The Ultimate Guide To DIY Ecommerce

The Ultimate Guide To DIY Ecommerce

Trying to run a business without a website is almost impossible in the modern world. This is where most of your users will come to learn about your business, along with being a great place to sell goods and make some money. With the costs of something like this, though, it can often feel out of reach. To help you out with this, this post will be exploring all of the tips and tricks you will need to get started on your own DIY ecommerce project.

Content: One of the most important parts of any website is the content which calls it home, and this is the first area you should be thinking about. All of the information on your site needs to tie together, following similar themes, and consistently using keywords which describe your business throughout. In some cases, the products you sell will come with descriptions from the manufacturers themselves, but these are best avoided, as systems like Google will be able to tell that its been copied.

Images: Likewise, product images are also critical to an ecommerce store, and you will need to start thinking about this element of the job, too. This sort of website will always have loads of images, often taking up a lot of space and making pages load slowly. There are loads of free software options out there which enable you to bulk resize and compress photos, making it very easy to solve this sort of issue before it impacts user experience. You always have to make sure that your images are named appropriately.

Payments: With all of your content and images ready to go, you will be on your way to getting started with the main build. Before the real work can start, though, you will have to do some research, as it will be time to choose your payment gateway. This sort of company makes it very easy to take card payments from customers. But, they will all offer different rates, charges, and benefits, making it a good plan to research all of the options you have available. Stripe and PayPal are two of the biggest out there, and offer very good deals on their services.

A Domain: A domain name is the URL which connects your website to the outside world. This can have a surprising impact on your ability to get your name out there, with simpler domains being much more powerful than those which are long and hard to remember. You can find this option very affordably across the web, but might need some help with it comes to installing it. In some cases, you will be able to buy your domain through the people hosting your new site, and this is usually the best approach to take.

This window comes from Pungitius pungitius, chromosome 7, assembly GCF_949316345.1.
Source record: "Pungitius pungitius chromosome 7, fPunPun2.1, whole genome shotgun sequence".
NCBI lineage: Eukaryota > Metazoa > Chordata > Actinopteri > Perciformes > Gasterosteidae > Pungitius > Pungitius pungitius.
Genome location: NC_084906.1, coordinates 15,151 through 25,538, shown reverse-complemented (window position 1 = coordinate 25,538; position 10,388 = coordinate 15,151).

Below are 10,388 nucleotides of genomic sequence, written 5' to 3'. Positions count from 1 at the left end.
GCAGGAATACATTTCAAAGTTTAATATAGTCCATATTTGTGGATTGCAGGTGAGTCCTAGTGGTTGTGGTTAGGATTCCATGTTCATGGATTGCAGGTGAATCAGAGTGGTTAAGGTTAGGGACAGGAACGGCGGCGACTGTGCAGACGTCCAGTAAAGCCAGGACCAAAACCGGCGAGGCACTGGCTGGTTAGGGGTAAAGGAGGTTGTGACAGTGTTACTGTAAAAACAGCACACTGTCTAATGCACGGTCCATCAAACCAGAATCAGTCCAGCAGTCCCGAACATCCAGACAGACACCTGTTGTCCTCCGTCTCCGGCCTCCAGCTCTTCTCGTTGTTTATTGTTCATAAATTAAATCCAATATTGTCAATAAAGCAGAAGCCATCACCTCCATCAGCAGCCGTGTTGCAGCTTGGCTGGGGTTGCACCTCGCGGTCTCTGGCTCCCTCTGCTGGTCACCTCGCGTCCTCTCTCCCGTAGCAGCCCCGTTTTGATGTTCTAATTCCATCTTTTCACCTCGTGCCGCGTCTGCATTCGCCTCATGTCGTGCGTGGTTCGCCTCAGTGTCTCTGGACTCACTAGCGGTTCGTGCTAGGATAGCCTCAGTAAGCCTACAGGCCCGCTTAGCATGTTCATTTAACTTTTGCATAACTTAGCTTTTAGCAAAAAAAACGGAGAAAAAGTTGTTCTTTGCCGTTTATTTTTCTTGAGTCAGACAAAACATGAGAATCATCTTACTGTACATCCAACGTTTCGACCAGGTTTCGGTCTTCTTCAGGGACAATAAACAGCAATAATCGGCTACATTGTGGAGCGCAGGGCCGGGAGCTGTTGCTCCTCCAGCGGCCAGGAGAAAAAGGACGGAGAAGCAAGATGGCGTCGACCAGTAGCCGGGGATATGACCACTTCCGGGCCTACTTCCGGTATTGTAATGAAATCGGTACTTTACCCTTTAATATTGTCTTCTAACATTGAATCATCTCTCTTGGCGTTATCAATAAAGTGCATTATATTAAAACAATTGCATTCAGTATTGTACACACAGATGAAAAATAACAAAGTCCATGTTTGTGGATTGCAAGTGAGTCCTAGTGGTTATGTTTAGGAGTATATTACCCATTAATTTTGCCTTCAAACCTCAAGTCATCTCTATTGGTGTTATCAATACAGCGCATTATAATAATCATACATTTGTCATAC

Building The Site: Building the actual site will be one of the easier parts of this work, with all of the tools on the market which are designed to take work out of your hands. An ecommerce solution can be found for practically any business type, making the process a matter of dragging and dropping what you’d like to show on your website, instead of dealing with complex code. You will probably have to talk to support once or twice during the process. This will be worth it, though, once your website is off the ground.

Securing It: As part of the trust your customers have in you and your website, all ecommerce sites have to maintain a strong level of security. An SSL certificate, for example, is a very cheap item, but can have a huge impact on keeping your site from getting in trouble. Along with this, you can also use online security audit tools to make sure that your website doesn’t have any big vulnerabilities which you haven’t noticed. Even something as simple as having an email address in plain text can be enough to result in website-slowing spam.

SEO: Finally, as the last area to consider, SEO is critical if you want your website to be found by those on the outside. Companies like SEOptimer have excellent tools aimed at helping newbies to the world of SEO to improve their search presence. They can give you very clear advice which will have a huge impact on your site at launch. Of course, though, this can be an area worth paying for, as most people will struggle to understand the complexity of SEO.

Hopefully, this post will inspire you to start working harder on the time you put into your next ecommerce site. Handling a project like this yourself might be hard, but it isn’t impossible, and there are loads of tools out there to help you.

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